Tuesday, November 6, 2012

Birds And Other Dinosaurs

If I don't start drawing again, I'm going out of my mind. Plus, I'm out of the loop with my paleo-pals, which sucks.

So my publisher and I have agreed that it might be nice to have a little background material on the Henry stories. Normally my work is meticulously planned and executed, but these were whipped out at a speed that basically demanded automatic writing. I’m still surprised by some of what came out, and it’ll be interesting to try and figure out what I was trying to get at. While these aren’t hard science fiction by any stretch of the imagination – they are fairy tales with a technical gloss – they still reflect a lot of the preoccupations of an armchair naturalist.

In Dinosaurs, eleven-year-old Morrie Flores ‘dinosaurs’ a chicken. The idea isn’t new or original. I first read it in Carnosaur, by Harry Adams Knight, Michael Crichton riffed on it in Jurassic Park, and more recently John Horner discussed it in a TED talk.

The idea is that certain physical traits, like vestigial tails in humans, or legs in whales and dolphins, are the result of archaic chromosomes being activated. If you were locate the specific genes that guided the growth of particular physical characteristics possessed by ancestors of the animal in question, you could activate them and produce an animal that looked more like one of its ancestors.

In theory, this could be done. They have grown teeth from chicken tissue – in one case, by implanting it into the jaw of a mouse.

But the idea of turning a chicken into a dinosaur is like the idea of turning a coffee table into a table. You stick some legs onto it, now you can pull up a chair and sit at the son of a bitch – but it was a table in the first place.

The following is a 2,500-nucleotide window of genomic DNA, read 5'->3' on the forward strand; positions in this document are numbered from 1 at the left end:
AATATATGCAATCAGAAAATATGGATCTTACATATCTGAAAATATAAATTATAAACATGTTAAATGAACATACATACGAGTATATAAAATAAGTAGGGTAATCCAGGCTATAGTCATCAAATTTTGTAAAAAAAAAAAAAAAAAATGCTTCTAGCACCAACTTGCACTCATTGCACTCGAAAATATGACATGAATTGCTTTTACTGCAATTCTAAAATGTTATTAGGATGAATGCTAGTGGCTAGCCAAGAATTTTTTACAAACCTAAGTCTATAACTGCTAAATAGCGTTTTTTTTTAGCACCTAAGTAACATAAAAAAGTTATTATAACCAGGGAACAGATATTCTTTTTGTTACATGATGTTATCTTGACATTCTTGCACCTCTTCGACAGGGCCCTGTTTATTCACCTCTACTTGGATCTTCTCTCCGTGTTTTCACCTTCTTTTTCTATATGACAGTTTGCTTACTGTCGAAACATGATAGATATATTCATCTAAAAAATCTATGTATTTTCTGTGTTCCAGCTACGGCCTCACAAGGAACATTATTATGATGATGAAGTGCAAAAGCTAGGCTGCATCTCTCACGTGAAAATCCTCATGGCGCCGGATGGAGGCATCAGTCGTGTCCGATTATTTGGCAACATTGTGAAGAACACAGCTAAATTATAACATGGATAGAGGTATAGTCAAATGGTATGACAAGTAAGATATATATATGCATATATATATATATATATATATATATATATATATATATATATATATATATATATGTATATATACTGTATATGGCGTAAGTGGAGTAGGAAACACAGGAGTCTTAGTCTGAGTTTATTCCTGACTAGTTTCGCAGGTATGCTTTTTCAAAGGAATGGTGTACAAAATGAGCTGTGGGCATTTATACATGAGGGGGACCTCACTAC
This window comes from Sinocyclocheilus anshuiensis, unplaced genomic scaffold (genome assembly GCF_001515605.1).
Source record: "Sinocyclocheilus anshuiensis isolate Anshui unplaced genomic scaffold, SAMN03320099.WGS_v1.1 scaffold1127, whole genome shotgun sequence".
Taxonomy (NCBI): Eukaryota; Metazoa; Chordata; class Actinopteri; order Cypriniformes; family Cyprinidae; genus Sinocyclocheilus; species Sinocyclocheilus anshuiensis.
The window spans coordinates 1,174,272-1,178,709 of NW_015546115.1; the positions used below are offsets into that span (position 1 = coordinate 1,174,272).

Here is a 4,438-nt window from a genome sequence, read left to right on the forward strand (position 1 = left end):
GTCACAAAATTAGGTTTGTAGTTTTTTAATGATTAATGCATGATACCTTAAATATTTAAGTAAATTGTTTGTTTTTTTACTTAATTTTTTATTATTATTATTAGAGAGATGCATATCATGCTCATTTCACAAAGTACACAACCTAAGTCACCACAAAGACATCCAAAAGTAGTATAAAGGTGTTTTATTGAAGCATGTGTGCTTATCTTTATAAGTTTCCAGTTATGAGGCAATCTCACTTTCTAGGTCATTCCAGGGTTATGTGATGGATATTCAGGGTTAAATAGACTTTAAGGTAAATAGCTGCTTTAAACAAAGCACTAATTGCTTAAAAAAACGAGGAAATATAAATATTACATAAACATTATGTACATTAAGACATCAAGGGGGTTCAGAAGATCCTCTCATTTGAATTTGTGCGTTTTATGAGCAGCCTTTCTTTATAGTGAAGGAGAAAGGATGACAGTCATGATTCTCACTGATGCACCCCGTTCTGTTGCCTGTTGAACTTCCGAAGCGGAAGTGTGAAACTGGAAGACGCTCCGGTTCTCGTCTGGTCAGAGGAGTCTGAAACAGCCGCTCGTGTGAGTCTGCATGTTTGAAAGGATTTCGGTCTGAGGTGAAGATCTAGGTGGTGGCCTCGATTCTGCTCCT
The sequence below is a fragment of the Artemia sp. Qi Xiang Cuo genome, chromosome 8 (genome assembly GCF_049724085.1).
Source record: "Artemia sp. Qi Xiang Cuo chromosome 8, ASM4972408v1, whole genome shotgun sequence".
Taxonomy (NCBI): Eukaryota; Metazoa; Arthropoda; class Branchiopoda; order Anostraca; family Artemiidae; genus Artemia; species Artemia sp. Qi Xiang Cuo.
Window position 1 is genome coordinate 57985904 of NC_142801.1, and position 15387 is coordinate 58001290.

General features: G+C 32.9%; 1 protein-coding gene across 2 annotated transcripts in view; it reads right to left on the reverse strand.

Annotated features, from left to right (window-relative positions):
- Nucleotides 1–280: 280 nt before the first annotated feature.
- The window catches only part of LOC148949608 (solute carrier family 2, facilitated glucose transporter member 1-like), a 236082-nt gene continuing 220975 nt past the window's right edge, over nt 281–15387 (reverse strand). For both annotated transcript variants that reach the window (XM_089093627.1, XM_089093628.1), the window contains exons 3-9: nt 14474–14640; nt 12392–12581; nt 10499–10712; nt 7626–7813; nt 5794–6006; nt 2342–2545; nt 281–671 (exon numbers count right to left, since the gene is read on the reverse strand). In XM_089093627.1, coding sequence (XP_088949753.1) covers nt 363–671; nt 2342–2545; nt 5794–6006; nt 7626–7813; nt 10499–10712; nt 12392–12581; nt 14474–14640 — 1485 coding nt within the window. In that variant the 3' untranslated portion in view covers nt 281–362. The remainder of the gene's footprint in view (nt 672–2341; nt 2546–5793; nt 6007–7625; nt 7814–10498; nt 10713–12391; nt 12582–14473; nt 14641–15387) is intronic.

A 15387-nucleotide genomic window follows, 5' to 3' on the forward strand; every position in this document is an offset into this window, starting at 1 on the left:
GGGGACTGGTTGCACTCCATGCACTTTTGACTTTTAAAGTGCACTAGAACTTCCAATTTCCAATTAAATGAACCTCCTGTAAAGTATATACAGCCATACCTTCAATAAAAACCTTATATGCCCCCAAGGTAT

Birds are dinosaurs.

Not descended from dinosaurs, but actual, real, little dinosaurs bopping around your lawn and screaming obscenities at one another. Dinosaurs aren’t extinct; there are twice as many kinds of living dinosaur as there are mammalian species. They wake you up in the morning, startle you at night, and every so often, a cassowary or ostrich will kick the life out of some poor bastard.

Dinosaurs are also tasty little devils, both grown and unborn.

The bird/dinosaur connection has been a great source of pleasure in my life. I’ve been hiking regularly with my father for quite a while now, and he’s a birder. As a result of our discussions on our nature observations and my paleontological readings, we’ve both become intuitively aware that these animals are a direct connection with deep time.

When I see a turkey hen leading her chicks through a sun-dappled patch of ferns and horsetails, it is impossible for me to shake the thought that I could have seen damn near exactly this scene at any time since the Triassic. A theropod is a theropod is a theropod.

Of course, in Henry’s story Dinosaurs, the dinosaur in question talks. That’s an entirely different subject, and I’ll talk about that in a future episode.

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